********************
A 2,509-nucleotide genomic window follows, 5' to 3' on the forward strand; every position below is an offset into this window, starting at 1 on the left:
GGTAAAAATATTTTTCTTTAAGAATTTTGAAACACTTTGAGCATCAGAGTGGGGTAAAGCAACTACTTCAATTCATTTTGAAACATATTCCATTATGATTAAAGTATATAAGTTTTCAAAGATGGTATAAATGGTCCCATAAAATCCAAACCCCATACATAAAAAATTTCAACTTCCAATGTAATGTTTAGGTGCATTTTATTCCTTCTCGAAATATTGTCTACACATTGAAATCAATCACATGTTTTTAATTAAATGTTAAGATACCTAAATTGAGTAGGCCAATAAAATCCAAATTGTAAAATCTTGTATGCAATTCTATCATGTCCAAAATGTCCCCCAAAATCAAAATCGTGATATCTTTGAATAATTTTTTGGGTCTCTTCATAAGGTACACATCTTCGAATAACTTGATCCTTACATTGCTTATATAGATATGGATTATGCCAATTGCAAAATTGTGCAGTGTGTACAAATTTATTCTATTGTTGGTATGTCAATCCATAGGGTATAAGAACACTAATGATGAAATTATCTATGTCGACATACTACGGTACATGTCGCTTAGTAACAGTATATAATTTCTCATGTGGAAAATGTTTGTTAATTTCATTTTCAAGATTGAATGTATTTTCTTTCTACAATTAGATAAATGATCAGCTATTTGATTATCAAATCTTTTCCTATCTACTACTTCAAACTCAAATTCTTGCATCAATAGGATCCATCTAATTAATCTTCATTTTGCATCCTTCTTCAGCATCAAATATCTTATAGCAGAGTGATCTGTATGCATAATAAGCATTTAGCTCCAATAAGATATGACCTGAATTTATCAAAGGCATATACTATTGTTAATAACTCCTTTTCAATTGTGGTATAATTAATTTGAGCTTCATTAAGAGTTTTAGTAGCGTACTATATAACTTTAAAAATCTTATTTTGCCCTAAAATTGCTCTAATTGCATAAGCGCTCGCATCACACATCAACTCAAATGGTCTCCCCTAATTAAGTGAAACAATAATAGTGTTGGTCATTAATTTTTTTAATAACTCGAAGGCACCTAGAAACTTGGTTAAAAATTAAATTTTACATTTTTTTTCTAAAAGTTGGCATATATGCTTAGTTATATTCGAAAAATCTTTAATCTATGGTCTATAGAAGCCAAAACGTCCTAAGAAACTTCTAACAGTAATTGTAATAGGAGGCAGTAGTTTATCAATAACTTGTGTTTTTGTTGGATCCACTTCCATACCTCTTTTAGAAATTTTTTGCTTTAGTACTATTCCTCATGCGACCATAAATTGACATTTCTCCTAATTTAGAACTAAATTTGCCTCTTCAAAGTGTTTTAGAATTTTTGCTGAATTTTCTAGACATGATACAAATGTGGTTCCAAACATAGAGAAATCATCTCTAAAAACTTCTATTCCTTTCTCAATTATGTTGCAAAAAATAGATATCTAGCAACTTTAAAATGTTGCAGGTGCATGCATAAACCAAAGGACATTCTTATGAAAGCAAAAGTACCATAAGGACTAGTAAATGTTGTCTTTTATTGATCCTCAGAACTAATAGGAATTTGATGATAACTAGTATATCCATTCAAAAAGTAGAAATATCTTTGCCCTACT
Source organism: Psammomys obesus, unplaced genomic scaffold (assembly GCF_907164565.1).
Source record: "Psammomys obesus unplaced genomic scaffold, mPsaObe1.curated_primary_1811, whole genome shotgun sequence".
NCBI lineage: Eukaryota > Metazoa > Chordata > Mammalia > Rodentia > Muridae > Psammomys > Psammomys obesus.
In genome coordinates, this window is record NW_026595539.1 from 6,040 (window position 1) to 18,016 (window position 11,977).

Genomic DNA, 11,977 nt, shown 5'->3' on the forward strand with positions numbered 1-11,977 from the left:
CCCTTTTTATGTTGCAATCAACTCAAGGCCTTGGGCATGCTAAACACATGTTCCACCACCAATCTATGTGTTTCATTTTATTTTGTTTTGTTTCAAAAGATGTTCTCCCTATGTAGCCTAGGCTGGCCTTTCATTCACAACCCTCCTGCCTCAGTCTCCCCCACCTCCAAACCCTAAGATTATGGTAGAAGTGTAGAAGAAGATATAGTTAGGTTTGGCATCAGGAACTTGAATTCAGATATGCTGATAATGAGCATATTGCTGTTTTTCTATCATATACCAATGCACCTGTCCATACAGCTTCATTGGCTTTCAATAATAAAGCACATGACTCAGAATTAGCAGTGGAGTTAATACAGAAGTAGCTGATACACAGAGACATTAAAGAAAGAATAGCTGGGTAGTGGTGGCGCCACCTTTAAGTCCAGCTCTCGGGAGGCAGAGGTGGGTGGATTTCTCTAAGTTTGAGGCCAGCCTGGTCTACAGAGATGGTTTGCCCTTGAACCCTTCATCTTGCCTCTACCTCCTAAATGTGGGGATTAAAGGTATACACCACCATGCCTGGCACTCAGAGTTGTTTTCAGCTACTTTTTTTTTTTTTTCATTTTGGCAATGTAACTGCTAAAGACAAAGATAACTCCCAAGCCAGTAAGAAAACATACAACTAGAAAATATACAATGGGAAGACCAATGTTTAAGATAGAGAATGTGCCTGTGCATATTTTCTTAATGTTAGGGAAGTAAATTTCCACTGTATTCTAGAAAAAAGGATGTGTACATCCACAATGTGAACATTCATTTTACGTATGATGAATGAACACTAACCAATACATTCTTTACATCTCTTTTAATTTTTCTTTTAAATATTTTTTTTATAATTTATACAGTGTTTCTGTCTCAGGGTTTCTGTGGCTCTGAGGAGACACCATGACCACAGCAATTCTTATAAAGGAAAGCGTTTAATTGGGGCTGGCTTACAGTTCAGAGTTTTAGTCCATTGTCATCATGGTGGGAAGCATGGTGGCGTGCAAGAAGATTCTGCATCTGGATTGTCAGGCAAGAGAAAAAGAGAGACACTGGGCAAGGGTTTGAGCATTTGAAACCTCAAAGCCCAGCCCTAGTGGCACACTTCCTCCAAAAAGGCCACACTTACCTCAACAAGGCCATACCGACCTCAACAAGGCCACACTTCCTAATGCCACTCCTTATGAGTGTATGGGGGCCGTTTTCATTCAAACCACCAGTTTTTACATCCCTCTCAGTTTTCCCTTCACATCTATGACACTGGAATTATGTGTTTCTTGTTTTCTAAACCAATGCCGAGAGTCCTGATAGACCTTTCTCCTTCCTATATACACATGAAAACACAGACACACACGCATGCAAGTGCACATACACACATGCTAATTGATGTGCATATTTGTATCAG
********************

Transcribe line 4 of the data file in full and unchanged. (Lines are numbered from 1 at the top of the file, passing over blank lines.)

Source record: "Psammomys obesus unplaced genomic scaffold, mPsaObe1.curated_primary_1811, whole genome shotgun sequence".